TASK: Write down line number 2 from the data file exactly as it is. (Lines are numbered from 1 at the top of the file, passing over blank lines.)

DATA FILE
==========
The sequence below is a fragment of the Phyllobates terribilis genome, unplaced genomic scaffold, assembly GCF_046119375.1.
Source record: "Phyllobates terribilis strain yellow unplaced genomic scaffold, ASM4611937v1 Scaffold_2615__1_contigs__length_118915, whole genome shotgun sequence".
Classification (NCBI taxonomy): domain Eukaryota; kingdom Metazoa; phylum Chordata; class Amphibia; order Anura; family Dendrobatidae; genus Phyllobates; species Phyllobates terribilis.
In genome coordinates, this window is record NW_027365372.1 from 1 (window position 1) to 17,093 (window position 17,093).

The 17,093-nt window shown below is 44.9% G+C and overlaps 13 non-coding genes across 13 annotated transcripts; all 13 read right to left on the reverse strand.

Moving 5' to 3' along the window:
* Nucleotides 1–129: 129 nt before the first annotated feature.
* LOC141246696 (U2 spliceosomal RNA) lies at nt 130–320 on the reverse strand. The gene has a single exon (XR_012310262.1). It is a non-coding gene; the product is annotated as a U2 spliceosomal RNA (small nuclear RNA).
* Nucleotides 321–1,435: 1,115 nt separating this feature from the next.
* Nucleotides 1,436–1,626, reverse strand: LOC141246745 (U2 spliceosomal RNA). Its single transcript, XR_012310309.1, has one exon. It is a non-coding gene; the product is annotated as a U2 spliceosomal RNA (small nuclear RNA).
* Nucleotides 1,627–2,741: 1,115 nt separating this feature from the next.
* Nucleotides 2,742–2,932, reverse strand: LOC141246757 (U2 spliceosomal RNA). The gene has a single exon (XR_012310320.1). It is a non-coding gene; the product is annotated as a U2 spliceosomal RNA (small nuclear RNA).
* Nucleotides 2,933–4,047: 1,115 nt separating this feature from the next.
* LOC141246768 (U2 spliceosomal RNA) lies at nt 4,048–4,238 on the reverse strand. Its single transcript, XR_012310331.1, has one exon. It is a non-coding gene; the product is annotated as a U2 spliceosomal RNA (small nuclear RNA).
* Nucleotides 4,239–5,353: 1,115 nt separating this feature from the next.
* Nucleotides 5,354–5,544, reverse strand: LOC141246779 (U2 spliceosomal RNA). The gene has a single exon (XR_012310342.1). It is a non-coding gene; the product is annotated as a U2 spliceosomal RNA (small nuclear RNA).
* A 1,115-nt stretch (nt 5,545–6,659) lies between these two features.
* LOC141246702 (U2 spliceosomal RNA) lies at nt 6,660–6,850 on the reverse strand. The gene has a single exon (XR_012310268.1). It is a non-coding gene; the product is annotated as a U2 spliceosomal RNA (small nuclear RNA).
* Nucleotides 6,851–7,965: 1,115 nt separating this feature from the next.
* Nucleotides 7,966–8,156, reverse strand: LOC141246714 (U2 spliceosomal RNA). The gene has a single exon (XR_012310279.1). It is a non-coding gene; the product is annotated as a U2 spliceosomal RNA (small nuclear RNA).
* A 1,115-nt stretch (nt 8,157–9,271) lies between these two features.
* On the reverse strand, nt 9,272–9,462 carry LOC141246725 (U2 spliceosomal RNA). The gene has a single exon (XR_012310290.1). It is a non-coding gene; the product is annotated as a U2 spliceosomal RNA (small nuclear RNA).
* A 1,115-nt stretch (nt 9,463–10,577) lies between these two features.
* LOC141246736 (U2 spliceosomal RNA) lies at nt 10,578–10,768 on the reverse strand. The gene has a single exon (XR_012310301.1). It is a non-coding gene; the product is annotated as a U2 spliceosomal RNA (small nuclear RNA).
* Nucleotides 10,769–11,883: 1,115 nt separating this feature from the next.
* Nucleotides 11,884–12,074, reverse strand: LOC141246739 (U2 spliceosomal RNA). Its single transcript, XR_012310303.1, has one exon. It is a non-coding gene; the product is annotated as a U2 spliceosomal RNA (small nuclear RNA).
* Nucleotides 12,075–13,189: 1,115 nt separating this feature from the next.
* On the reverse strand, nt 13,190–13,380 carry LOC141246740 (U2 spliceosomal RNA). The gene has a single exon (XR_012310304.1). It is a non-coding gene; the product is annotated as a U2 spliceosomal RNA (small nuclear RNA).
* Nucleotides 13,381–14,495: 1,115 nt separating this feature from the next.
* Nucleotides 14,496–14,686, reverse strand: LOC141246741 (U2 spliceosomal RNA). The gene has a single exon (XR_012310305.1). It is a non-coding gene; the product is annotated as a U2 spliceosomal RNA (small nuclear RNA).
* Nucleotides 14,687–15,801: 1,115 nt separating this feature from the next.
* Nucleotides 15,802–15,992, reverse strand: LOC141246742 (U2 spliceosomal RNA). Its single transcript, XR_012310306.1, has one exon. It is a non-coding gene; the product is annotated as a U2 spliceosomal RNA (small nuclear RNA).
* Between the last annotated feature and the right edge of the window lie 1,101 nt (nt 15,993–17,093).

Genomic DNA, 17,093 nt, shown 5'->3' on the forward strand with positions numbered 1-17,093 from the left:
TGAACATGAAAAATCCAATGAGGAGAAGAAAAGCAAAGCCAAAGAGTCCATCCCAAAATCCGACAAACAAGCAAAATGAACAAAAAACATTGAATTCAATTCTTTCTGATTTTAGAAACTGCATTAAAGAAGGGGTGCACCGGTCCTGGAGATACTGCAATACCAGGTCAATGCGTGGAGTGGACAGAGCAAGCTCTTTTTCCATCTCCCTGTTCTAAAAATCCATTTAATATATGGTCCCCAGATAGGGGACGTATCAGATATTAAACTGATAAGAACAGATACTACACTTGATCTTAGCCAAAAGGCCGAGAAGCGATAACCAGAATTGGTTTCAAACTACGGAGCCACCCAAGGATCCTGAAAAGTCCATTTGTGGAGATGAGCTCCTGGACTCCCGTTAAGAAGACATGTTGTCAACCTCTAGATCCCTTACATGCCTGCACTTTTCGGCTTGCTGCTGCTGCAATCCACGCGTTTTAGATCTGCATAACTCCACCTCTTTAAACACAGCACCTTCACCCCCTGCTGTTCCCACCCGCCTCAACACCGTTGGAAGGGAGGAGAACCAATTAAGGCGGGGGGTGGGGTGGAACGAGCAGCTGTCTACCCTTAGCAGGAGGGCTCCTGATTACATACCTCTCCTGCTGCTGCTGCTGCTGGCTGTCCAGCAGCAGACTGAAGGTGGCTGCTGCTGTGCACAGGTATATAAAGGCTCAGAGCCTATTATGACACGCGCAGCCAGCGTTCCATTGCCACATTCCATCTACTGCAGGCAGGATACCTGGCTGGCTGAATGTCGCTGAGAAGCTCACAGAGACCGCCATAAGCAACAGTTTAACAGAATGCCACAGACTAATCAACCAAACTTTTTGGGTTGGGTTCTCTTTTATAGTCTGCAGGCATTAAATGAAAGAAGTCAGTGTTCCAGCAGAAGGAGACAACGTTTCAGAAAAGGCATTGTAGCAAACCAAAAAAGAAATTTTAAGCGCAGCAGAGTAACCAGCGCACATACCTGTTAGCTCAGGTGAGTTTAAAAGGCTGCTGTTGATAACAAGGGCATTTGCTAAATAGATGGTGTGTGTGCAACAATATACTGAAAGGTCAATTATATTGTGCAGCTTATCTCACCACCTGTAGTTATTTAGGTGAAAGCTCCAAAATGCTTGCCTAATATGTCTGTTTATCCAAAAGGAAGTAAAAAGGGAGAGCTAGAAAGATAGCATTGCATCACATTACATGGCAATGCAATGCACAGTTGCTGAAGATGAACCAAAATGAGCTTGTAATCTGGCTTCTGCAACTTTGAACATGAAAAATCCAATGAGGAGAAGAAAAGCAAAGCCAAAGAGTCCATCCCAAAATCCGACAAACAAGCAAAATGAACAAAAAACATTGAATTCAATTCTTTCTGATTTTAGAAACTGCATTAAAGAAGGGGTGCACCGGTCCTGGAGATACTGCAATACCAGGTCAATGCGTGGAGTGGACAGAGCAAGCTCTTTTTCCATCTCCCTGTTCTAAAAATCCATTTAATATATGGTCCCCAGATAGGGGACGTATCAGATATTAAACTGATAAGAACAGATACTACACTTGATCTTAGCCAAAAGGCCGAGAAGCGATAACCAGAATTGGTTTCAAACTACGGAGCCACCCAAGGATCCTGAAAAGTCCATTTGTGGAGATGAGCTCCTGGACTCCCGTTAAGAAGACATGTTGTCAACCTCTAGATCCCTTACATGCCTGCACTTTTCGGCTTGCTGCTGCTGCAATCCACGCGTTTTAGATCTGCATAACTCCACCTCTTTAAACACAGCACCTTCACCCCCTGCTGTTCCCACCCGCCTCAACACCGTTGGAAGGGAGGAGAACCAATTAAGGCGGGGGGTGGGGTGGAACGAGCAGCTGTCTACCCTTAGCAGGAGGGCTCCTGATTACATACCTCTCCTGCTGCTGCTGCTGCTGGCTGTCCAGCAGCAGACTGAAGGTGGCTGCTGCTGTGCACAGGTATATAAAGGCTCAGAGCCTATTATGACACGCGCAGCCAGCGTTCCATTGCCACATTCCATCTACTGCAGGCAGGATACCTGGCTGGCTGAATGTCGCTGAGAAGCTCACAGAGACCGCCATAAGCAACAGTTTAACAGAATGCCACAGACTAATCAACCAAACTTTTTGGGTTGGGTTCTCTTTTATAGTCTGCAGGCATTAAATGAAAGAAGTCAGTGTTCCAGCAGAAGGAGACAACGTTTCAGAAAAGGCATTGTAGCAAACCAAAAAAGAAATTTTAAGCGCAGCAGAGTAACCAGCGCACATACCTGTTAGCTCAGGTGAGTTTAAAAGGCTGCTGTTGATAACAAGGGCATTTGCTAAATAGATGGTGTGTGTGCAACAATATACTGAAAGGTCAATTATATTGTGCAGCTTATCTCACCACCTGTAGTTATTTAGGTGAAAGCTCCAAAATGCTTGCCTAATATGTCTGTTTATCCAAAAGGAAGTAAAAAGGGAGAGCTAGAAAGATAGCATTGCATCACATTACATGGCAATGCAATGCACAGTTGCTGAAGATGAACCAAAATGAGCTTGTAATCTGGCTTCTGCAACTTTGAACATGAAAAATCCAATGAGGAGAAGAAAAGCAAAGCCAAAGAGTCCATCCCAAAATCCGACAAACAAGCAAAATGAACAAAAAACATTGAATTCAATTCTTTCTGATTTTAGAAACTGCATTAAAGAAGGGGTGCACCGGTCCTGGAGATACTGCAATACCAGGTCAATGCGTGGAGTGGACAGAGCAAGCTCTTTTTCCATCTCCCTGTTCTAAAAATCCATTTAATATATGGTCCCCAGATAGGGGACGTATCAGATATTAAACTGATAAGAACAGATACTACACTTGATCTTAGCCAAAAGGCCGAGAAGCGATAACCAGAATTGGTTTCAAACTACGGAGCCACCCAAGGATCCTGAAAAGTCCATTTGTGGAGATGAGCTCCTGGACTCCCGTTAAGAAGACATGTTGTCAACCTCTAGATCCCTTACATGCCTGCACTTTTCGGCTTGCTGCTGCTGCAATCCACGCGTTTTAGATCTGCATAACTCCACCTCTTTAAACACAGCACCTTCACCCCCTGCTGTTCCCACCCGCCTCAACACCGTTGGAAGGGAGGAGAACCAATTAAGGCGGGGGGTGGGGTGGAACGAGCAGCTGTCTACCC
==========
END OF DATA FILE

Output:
Source record: "Phyllobates terribilis strain yellow unplaced genomic scaffold, ASM4611937v1 Scaffold_2615__1_contigs__length_118915, whole genome shotgun sequence".